Councilman's Bill Would Mandate Notification Of Mayor's Absence
NEW YORK (CBS 2) -- Mayor Michael Bloomberg's Saturday schedule said "no public events," and on Sunday he had a pre-taped radio address. But where was the mayor this weekend and who was in charge during his absence?
Bloomberg deflected that question posed by CBS 2's Marcia Kramer on Monday during a news conference.
"I was in charge of the city and in terms of public events, I will give you the phone number of Stu Loeser. He has the public schedule. He'll be happy to tell you what's on it," Bloomberg said.
The mayor's whereabouts have taken on new urgency after city officials admitted dropping the ball during the Christmas blizzard because Bloomberg and his deputy were not in the city, Kramer reported.
Now, City Councilman Peter Vallone Jr. is introducing a bill to demand that the mayor notify people whenever he leaves the city. The bill would also designate a deputy and require the individual to remain in the city in the mayor's absence.
"I think it's important that we know who's in charge at all times," Vallone told Kramer.
Vallone said he was especially concerned about a terrorist attack and alluded to problematic lines of communication during 9/11.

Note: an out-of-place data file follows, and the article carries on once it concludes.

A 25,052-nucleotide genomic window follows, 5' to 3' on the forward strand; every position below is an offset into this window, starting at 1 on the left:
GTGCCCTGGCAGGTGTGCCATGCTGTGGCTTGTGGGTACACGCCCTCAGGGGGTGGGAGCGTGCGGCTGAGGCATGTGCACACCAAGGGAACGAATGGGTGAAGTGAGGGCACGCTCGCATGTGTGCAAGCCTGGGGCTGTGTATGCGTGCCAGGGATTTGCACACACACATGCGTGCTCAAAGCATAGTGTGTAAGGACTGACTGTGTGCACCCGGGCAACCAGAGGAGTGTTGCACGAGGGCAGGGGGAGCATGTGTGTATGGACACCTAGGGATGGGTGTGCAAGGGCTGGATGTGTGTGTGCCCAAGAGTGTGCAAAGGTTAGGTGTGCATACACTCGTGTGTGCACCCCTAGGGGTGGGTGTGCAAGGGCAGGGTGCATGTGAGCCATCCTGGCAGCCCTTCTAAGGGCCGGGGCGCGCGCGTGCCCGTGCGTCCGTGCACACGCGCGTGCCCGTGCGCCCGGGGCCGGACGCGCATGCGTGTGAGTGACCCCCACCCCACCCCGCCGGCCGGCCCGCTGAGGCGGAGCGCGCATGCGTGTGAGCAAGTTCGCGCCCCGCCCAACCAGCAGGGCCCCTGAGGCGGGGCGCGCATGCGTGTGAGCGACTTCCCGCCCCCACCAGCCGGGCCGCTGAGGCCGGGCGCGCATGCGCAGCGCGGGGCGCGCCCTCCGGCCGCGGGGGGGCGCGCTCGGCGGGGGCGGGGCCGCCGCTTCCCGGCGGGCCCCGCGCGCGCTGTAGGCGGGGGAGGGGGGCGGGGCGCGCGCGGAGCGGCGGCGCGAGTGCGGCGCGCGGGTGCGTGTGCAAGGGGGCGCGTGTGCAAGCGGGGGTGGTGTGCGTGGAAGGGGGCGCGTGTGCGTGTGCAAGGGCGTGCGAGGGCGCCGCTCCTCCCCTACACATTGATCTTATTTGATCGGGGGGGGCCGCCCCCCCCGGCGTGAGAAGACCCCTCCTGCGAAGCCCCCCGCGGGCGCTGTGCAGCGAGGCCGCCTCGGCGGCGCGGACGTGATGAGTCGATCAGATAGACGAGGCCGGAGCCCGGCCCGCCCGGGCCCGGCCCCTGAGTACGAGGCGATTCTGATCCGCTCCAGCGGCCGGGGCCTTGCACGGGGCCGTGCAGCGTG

"We can't spend one second trying to figure out who's in charge," Vallone said.
When pressed further, Bloomberg insisted that he was the man in charge at all times.
Kramer: Don't you think that the public has a right to know whether you're in charge. Who's in charge?
Bloomberg: I told you miss that I'm in charge.
Kramer: Peter Vallone says...
Bloomberg: I don't know what Peter Vallone says, you should talk to Peter Vallone.
Kramer: In times of a terrorist attack...when cell phones go down and when electronics go down, they have the right to know someone who's in charge.
Bloomberg: The mayor was in charge all the time.
Now the question may be whether the mayor is able to prevent the Vallone bill from ever coming up for a vote.
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